Yerer, Ethiopia

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Yerer, Ethiopia

We knew immediately it was a Market Day because we passed a multitude of donkeys bearing burdens. And oxen. And horse-and-buggys. And people. They walk from Yerer to Debre Zeyt for Market Days which is 7 or 8 kilometers! There are three Market Days a week and I love them because it’s like a parade with beasts instead of floats.  The donkeys are adorable–I never tire of seeing them.

Larry, our resident genius, spearheads installing drip system irrigation gardens for several families.  It has been so well-received that instead of three we’ve installed six!  The villagers are anxious to work with us to set the system up. They only have to fill the bucket twice daily for the garden to flourish.

The families are welcoming and often invite us into their home.  The kitchen is usually dominated by the large griddle to make injera, and is separate from where they eat. If they have animals they have a system to dry the dung and stack it for use as fuel.

We visited a mill that grinds the many grains grown in this area.  Mostly tef, for the injera that is eaten at every meal.  But also a random mixture used to ferment beer.  Beer has obvious disadvantages but it kills parasites!

These days are flying by!  So grateful to Engage Now Africa for organizing this trip. I don’t want it to end.
jizzrain.com/

Rhonda Sarantis

Rhonda Sarantis

"She's crazy and loud but she loves you!" That's what they tell my infant granddaughter to prepare her for my visit, so I thought it would be a great way to prepare you. And while I may not always be crazy or loud, one thing is always true: I LOVE people. That's at the heart of my passion for travel. I love getting to know people from different cultures who speak different languages, eat different food, have different ideas and opinions. I'm endlessly curious and make a point of reading about the countries I visit. Instead of saying "that's not how WE do it," I enjoy identifying strengths in diverse cultures, and learning about their way of life. I LOVE road trips! I have great memories of monthlong vacations growing up. Dad always had a van--before they were popular--and invited anybody who wanted to join us. My road trips within the United States will be featured in "The Lower Case Travelogs." Be sure to buckle your seat belt. I execute illegal u-turns if a bakery or estate sale is spotted!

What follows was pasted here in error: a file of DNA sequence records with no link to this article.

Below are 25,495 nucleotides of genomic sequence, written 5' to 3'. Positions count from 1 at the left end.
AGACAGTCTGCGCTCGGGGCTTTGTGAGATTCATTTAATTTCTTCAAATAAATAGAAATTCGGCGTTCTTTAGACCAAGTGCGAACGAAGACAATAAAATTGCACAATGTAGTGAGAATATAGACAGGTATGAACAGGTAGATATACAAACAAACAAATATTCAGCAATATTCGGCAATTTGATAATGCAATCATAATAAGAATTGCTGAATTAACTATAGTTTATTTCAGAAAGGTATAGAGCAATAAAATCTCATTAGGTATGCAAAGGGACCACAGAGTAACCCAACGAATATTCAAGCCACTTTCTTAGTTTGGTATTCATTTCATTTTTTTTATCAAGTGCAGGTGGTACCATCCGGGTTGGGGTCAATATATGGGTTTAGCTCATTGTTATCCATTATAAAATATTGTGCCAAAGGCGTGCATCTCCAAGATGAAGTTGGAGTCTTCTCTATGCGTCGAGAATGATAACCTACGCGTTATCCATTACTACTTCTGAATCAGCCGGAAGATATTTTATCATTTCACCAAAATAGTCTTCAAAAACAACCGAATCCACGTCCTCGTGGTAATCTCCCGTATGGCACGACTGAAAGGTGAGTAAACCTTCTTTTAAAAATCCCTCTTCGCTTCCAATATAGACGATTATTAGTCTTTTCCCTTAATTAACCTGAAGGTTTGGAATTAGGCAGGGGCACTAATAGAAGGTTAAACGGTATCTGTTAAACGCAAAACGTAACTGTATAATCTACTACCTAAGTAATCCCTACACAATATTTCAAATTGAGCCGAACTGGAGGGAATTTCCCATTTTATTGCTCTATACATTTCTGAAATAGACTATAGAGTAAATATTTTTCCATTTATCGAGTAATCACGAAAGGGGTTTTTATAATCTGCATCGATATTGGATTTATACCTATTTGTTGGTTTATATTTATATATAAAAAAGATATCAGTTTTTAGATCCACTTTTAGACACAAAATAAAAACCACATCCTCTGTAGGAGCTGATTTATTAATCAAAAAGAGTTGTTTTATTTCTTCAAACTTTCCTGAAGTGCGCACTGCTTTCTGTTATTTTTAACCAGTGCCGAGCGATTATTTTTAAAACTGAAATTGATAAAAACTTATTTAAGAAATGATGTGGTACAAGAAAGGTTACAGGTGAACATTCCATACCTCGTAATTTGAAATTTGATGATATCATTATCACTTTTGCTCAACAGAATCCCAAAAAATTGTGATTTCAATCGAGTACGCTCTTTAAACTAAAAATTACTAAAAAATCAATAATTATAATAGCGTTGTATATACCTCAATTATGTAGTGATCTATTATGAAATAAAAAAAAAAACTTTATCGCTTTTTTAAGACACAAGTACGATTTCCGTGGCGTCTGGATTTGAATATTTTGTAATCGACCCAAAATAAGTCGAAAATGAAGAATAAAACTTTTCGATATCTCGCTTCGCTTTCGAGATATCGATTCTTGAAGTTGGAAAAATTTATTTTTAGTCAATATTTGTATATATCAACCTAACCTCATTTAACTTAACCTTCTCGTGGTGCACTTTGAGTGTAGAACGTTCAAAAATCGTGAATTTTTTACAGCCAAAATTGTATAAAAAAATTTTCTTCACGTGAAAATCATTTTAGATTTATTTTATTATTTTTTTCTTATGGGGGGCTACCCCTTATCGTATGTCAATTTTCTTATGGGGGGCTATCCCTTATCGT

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4 Comments

  • Heather Colt

    So many questions, but I will stick with two. First, what is the smell like when the dung is used as fuel? Second, how does beer kill the pests?

    June 12, 2016 at 6:31 pm
    • Rhonda Sarantis
      Rhonda Sarantis

      Good questions! From a quick Google search it looks like evidence suggesting alcohol kills parasites is fairly recent, mentioned in a Science Daily article: https://www.sciencedaily.com/releases/2012/02/120216133428.htm
      I wonder if it was just a “home remedy” before?!?
      Regarding the smell of flaming dung, conversations online indicate it’s bad enough that you might try it once but not twice. And from Wiki: “A disadvantage of using this kind of fuel is increased air pollution.”

      June 12, 2016 at 7:15 pm
  • Amy Bell

    That’s a serious disadvantage! 🙂 What a wonderful trip! I’m missing talking to you!

    June 13, 2016 at 2:38 am
  • Stephanie Mayes

    Intriguing questions Heather, and answers. The pictures and stories are so compelling. For some reason, I thought the drying process eliminated the smells from all those buffalo chip fires the American pioneers used, I guess not so.

    June 15, 2016 at 2:31 am
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